It is advisable to draw up a contract that both companies agree to, and this can take the form of two alternative services.
- The third-party company can prove their PCI compliance by having an independent annual assessment carried out and provided to you.
- Or else, they can do their own assessment, but the contract must state what PCI compliance needs are to be met so that you are completely covered.
3. Is Network Segmentation Advisable for PCI-DSS Compliance?
Network segmentation is not part of the standards and it is not necessarily required to be PCI DSS compliant. However, as network segmentation could isolate the CDE from any other part of your IT infrastructure, it is an excellent way to reduce the overall scope as well as reducing cost, risk and the associated difficulties with implementing the standards.
A system that does not involve segmentation results in every part of your network being part of the scope of these standards. Therefore, every single part of your network has to be reviewed and made compliant whether it uses and stores sensitive payment card data or not.
This obviously can result in far more work than is necessary, and if you can separate out your core CDE and segment it from the rest of your systems it will make PCI compliance a much more straightforward and simpler process.
You can separate your CDE from the rest of your infrastructure by utilizing internal firewalls or keeping specific sensitive information on special routers that are not connected to any other part of your network.
The idea is to keep the data you hold about your customers’ credit cards in as few locations as possible, then only those areas need to be reviewed and made PCI compliant.
This is a simple issue if the IT design has been written with
In these situations, the analysis will need to establish whether it would be more efficient to segment and have a smaller subset of systems to make compliant, or to keep the systems as they are and run compliance for the whole network.
If network segmentation has been chosen, then for PCI compliance you will need to show proof that your CDE is truly isolated and meets all PCI standards.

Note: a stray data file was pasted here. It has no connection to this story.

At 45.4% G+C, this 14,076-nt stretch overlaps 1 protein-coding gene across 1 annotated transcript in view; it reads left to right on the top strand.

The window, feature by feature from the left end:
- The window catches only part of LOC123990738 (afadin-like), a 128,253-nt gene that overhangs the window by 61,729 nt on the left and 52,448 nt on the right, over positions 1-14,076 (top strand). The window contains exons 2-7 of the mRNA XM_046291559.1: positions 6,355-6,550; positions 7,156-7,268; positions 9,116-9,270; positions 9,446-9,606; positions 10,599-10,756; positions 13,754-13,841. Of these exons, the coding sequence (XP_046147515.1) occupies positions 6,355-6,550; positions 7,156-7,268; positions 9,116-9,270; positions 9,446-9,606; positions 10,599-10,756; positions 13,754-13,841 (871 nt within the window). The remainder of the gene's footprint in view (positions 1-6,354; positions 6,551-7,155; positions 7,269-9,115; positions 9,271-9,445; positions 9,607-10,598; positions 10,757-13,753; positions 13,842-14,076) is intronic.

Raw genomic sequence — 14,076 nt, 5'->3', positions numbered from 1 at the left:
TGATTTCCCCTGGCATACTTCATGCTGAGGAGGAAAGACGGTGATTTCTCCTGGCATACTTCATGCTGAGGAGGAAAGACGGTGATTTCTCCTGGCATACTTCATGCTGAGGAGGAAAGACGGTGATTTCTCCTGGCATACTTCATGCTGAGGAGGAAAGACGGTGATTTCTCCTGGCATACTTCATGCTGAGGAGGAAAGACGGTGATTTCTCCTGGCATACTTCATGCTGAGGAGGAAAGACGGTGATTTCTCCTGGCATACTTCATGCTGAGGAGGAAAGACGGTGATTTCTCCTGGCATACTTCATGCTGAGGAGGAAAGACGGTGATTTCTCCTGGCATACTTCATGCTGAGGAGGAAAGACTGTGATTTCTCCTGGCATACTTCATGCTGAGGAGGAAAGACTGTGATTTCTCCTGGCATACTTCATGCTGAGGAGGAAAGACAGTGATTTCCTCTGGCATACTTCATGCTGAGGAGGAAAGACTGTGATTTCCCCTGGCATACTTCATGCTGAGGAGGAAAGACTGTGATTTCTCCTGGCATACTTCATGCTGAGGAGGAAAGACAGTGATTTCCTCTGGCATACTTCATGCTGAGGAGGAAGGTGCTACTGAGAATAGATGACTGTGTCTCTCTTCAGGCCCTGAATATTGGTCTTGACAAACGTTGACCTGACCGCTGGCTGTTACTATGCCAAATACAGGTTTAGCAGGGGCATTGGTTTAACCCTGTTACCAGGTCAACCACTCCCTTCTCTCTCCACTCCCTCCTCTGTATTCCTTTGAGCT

Source: Sparx Systems
A dataflow diagram (you can see it on the picture above) can help to document this as you need to verify that all the parts of your network that store, process or transmit cardholder information are indeed separate from the rest.
IV. PCI DSS Compliance Best Practices in Day-to-day Business
As much as compliance with PCI DSS seems to take you away from your real job of making your e-commerce business a success, it is vital not only to avoid the fines but for keeping your company in business.
When a firm has been affected by a security hack and sensitive info has been stolen, it can spell disaster for the company concerned. Loss of customer confidence and doubts about your reliability can see downturns in sales and ultimately even cause you to go out of business.
Rather than treat compliance as a necessary evil once a year, a culture of continual PCI compliance will firstly stand you in good stead for the annual reviews but will also protect and secure your company on a day-to-day basis.
The PCI has recommendations for making your business continually compliant and ensures the business is meeting PCI standards:
- Develop and maintain a secure network, systems
- Encrypt the transmission of cardholder data across open and public networks.
- Monitor all-access. Track and monitor network resources and cardholder data access, and ideally use system activity logs to link each user with a specific activity while creating audit trails.
- Create a disaster recovery plan so that in the event of a problem you already have to hand the processes you and your staff need to follow. These processes should enable you to restore control quickly, find the reason for the failure or incursion, and resume normal business as soon as practicable.
- Review all changes that may affect your CDE timely. If you are making changes to your IT infrastructure that in any way connects to your CDE, make sure that all the changes are reviewed and the impact on your compliance is risk assessed. If any PCI DSS requirements are affected by your IT changes the new scope must be noted, and you must ensure that any new vulnerability is fixed with the associated reporting requirements.
- Mergers and acquisitions can also make a difference to the scope of your PCI compliance, so a review of the impact on each occasion is advisable.